1 of 2
Robert Johnson, Associated Press
JaneEllen Ogilvie, murder victim Leon Zerfas' mother, plays guitar and sings as stepfather Bob Rodriguez holds a drawing of Zerfas Thursday.

UTAH STATE PRISON — Thursday was Eddie Michael Underwood's chance to show remorse for his crimes — criminal homicide, forcible sex abuse, and aggravated sexual abuse of a child.

"I sympathize with them. I understand the hurt," he said about his victims during a parole hearing. "I'm sorry for the whole complete incident."

But what irked Board of Pardons and Parole member Jesse Gallegos and the victims' families was when Underwood said he holds no malice toward those who testified against him.

"You certainly don't think you're a victim, do you?" Gallegos asked.

"Everybody is," Underwood replied.

Gallegos asked again. Same reply.

With that, Gallegos thanked everyone in attendance and closed the 1 1/2-hour hearing and Underwood likely won't have another hearing for another two years.

He's been behind bars for 20 years, originally convicted of aggravated sex abuse of a child and forcible sex abuse. But in 1985, while awaiting sentencing on those crimes, he stabbed Leon Zerfas, the brother of one of his abuse victims, to death on an Ogden street and was convicted of criminal homicide.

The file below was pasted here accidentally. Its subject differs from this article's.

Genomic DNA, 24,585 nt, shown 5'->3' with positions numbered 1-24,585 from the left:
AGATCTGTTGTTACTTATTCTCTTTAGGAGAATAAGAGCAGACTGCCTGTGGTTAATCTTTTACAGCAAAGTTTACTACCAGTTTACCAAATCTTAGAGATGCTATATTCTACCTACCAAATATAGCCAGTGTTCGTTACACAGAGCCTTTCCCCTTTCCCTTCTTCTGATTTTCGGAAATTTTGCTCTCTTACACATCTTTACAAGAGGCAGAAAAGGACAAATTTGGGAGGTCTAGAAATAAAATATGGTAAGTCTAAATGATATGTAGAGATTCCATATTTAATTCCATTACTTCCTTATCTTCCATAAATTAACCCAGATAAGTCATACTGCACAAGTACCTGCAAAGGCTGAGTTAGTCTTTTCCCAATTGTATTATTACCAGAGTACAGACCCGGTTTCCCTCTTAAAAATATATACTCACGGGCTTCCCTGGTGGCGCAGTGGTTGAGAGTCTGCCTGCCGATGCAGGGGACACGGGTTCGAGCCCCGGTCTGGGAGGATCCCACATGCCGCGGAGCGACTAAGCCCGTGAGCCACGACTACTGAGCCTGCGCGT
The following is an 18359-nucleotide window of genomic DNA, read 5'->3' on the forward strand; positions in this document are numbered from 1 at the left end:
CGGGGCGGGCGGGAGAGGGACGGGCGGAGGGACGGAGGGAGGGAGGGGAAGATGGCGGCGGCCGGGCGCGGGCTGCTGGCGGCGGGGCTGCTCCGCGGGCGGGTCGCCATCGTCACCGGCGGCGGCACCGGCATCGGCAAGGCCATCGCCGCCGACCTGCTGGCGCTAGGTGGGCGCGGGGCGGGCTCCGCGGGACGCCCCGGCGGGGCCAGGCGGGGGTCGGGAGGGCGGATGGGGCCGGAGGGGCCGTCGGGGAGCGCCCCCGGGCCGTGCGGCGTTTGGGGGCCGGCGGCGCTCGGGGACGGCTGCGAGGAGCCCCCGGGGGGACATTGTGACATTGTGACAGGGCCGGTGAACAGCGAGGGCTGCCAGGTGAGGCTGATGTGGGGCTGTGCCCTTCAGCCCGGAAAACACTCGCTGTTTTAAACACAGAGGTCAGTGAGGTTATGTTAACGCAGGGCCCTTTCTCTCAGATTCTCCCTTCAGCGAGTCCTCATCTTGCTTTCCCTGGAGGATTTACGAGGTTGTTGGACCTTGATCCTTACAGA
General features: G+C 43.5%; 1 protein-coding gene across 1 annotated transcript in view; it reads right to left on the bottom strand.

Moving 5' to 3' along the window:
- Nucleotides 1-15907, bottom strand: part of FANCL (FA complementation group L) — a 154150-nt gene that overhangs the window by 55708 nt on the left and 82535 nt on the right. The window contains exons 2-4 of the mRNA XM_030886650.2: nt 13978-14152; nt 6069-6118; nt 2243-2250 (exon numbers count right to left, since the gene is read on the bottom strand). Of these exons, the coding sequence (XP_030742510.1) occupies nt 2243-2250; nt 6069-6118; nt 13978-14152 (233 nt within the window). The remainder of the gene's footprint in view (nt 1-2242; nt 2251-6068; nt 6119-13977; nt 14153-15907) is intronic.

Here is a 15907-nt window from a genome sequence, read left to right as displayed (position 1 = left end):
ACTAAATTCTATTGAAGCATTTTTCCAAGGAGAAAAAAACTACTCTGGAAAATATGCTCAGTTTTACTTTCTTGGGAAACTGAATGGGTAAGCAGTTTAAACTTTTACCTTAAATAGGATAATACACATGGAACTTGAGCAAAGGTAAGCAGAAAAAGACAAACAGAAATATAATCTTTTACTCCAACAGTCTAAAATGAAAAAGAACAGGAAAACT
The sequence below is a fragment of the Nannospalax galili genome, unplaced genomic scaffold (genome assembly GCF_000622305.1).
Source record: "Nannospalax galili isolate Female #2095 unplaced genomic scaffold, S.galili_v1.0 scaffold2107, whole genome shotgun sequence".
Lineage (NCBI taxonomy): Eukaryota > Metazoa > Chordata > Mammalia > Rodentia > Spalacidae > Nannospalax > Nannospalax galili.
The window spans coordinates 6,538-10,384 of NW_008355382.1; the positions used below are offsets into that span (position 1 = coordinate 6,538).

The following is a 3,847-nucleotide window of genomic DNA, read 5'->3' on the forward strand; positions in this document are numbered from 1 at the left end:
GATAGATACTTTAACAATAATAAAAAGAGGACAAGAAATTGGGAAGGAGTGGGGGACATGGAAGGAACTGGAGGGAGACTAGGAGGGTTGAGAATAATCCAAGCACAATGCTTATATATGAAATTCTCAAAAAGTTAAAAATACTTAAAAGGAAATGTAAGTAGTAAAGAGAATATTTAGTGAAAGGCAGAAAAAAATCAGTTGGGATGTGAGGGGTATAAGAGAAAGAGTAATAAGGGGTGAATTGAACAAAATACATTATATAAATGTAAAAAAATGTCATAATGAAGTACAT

He has since served his time for the forcible sex abuse conviction.

Thursday, Underwood was in front of Gallegos at the state's prison in Draper to review his crimes and hear from his victims who testified, saying they are concerned about their and their children's safety if Underwood is paroled from prison.

Those who testified said they were outraged that Underwood has not had sex-offender therapy in prison.

Gallegos said it is the board's policy to order sex-offender therapy for inmates who are close to receiving a parole date, which Underwood is not.

Zerfas' mother, JaneEllen Ogilvie, showed family pictures that didn't include Zerfas to Gallegos. She pointed out the empty space where Zerfas would have stood if he hadn't been killed.

She played a guitar as she sang a song she wrote about Zerfas.

About two months ago, Ogilvie started a letter-writing campaign to the Board of Pardons and Parole. She said friends, family, neighbors and strangers have sent letters to the board, pleading with it to keep Underwood in prison. The stack of letters was three inches thick, Ogilvie said.

During the hearing, Gallegos made no mention of the letters but said he would probably recommend the board rehear Underwood's case in 2007.

Underwood said he hoped the board would grant him parole so he could leave Utah and never live near his victims again — for their comfort and his safety.

Outside, Underwood's sister-in-law, Candace Cline, said Caffal and the others who testified lied about Underwood's sexual abuse cases.

"Nothing will make me believe that (he's guilty)," she said. "Give the guy a break. He has been here 20 years."

The Board of Pardons and Parole is expected to decide within three to six weeks whether Underwood will be paroled.

E-mail: jdougherty@desnews.com